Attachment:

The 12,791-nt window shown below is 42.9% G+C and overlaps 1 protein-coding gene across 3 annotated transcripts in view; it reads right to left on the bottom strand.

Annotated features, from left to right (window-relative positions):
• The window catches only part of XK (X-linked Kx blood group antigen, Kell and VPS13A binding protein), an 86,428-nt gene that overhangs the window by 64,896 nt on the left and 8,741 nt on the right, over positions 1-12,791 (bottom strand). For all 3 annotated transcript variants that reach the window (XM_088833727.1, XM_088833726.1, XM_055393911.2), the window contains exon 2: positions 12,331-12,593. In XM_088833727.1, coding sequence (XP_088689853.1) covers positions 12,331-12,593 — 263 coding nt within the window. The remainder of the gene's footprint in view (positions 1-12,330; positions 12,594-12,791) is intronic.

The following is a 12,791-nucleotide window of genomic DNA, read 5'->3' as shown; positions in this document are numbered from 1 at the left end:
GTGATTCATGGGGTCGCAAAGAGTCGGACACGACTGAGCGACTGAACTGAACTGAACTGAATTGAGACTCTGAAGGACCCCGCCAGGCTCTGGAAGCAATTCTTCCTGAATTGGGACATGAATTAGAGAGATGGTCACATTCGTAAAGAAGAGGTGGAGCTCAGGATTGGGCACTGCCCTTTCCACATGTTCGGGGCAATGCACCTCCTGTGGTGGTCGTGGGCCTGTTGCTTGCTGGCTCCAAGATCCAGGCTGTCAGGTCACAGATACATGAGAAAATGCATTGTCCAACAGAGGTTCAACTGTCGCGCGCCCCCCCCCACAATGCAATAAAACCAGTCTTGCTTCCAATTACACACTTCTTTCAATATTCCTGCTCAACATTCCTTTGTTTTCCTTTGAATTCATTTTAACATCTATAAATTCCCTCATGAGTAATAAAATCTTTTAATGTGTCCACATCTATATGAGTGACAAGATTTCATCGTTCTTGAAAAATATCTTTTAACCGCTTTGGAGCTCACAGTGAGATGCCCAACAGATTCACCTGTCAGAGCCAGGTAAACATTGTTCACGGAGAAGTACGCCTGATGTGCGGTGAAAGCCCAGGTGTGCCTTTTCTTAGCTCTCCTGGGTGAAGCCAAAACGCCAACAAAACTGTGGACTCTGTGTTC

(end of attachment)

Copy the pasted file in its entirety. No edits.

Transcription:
The 12,791-nt window shown below is 42.9% G+C and overlaps 1 protein-coding gene across 3 annotated transcripts in view; it reads right to left on the bottom strand.

Annotated features, from left to right (window-relative positions):
• The window catches only part of XK (X-linked Kx blood group antigen, Kell and VPS13A binding protein), an 86,428-nt gene that overhangs the window by 64,896 nt on the left and 8,741 nt on the right, over positions 1-12,791 (bottom strand). For all 3 annotated transcript variants that reach the window (XM_088833727.1, XM_088833726.1, XM_055393911.2), the window contains exon 2: positions 12,331-12,593. In XM_088833727.1, coding sequence (XP_088689853.1) covers positions 12,331-12,593 — 263 coding nt within the window. The remainder of the gene's footprint in view (positions 1-12,330; positions 12,594-12,791) is intronic.

The following is a 12,791-nucleotide window of genomic DNA, read 5'->3' as shown; positions in this document are numbered from 1 at the left end:
GTGATTCATGGGGTCGCAAAGAGTCGGACACGACTGAGCGACTGAACTGAACTGAACTGAATTGAGACTCTGAAGGACCCCGCCAGGCTCTGGAAGCAATTCTTCCTGAATTGGGACATGAATTAGAGAGATGGTCACATTCGTAAAGAAGAGGTGGAGCTCAGGATTGGGCACTGCCCTTTCCACATGTTCGGGGCAATGCACCTCCTGTGGTGGTCGTGGGCCTGTTGCTTGCTGGCTCCAAGATCCAGGCTGTCAGGTCACAGATACATGAGAAAATGCATTGTCCAACAGAGGTTCAACTGTCGCGCGCCCCCCCCCACAATGCAATAAAACCAGTCTTGCTTCCAATTACACACTTCTTTCAATATTCCTGCTCAACATTCCTTTGTTTTCCTTTGAATTCATTTTAACATCTATAAATTCCCTCATGAGTAATAAAATCTTTTAATGTGTCCACATCTATATGAGTGACAAGATTTCATCGTTCTTGAAAAATATCTTTTAACCGCTTTGGAGCTCACAGTGAGATGCCCAACAGATTCACCTGTCAGAGCCAGGTAAACATTGTTCACGGAGAAGTACGCCTGATGTGCGGTGAAAGCCCAGGTGTGCCTTTTCTTAGCTCTCCTGGGTGAAGCCAAAACGCCAACAAAACTGTGGACTCTGTGTTC